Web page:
About the festival
The International Film Festival Mannheim-Heidelberg is one of the oldest film festivals in Germany and specialises in featuring new filmmakers. It takes place from the 15th-25th of November.
The Distant Barking of Dogs
Directed by Simon Lereng Wilmont
The Distant Barking of Dogs is set in Eastern Ukraine on the frontline of the war. The film follows the life of 10-year-old Ukrainian boy Oleg throughout a year, witnessing the gradual erosion of his innocence beneath the pressures of war. Oleg lives with his beloved grandmother, Alexandra, in the small village of Hnutove. Having no other place to go, Oleg and Alexandra stay and watch as others leave the village. Life becomes increasingly difficult with each passing day, and the war offers no end in sight. In this now half-deserted village where Oleg and Alexandra are the only true constants in each other’s lives, the film shows just how fragile, but crucial, close relationships are for survival. Through Oleg’s perspective, the film examines what it means to grow up in a war zone. It portrays how a child’s universal struggle to discover what the world is about grows interlaced with all the dangers and challenges the war presents.
East of Sweden
Directed by Simo Halinen
The lives of three troubled people are connected by accident when they are faced with moral questions.
Directed by Simo Halinen
A journey through Mongolia, Japan, China and South Korea, narrated by the journals of Finnish linguist, diplomat and journeyman G.J. Ramstedt (1873-1950).
The Violin Player
Directed by Paavo Westerberg
A love story about ambition, giving up and reaching the dreams.
And Breathe Normally
Directed by Isold Uggadottir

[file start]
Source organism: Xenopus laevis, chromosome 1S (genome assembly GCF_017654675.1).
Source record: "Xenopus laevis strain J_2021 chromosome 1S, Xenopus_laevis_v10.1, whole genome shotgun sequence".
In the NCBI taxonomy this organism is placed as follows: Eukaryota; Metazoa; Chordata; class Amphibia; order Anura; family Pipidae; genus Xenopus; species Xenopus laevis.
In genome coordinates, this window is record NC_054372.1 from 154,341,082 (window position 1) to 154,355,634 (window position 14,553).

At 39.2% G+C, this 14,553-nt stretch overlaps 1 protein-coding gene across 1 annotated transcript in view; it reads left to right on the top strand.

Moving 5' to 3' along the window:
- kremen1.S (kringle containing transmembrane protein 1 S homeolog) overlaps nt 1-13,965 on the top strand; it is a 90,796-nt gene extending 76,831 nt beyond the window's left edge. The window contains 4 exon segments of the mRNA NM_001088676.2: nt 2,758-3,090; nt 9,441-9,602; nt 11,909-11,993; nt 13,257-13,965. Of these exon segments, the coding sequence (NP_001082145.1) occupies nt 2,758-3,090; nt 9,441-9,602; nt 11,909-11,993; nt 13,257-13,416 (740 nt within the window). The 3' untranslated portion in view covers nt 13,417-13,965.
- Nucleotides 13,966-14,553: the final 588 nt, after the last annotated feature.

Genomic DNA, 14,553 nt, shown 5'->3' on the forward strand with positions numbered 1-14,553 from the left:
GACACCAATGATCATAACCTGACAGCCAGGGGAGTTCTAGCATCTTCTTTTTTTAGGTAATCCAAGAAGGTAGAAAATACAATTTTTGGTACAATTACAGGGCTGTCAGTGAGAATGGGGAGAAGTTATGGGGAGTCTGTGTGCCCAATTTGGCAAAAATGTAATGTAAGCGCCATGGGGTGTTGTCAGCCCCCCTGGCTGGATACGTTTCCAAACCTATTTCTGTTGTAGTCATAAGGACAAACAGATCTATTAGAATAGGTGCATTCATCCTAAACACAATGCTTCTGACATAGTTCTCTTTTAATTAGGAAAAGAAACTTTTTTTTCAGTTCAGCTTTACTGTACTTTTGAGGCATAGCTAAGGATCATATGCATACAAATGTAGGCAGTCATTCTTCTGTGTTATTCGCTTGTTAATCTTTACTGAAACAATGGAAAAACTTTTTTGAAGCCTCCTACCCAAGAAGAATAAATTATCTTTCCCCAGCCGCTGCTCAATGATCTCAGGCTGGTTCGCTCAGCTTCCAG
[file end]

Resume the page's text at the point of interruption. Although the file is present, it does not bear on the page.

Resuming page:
Two women’s lives will intersect while trapped in circumstances unforeseen. Between a struggling Icelandic mother and an asylum seeker from Guinea-Bissau, a delicate bond will form as both strategise to get their lives back on track.
Directed by Gabriela Pichler
A sleepy Swedish province hopes to lure a discount store chain by hiring a pompous commercial director to document their town’s worthiness, but two bright, brash high school girls from immigrant families use their cellphones and selfie sticks to tell the real story.
Giants and the Morning After
Directed by Per Eriksson
At the beginning of time, giants created the mountains and deep forests that surround the small town of Ydre. Sweden’s smallest municipality is surrounded by lakes, fog and towering spruce trees, and has a population of just a few thousands which is carefully monitored by the town’s friendly and idealistic mayor. Depopulation and the many problems of the great outside world are becoming an increasingly present threat, so the mayor is ready with gifts and big smiles every time a child is born and he can carefully note that Ydre has a new inhabitant. In the meantime, youths and elderly people are working and living their lives. Creation myths, fables and everyday realism are mixed with understated comedy in an atmospheric and almost miraculously ubiquitous fresco of a film. Evocative and elegant.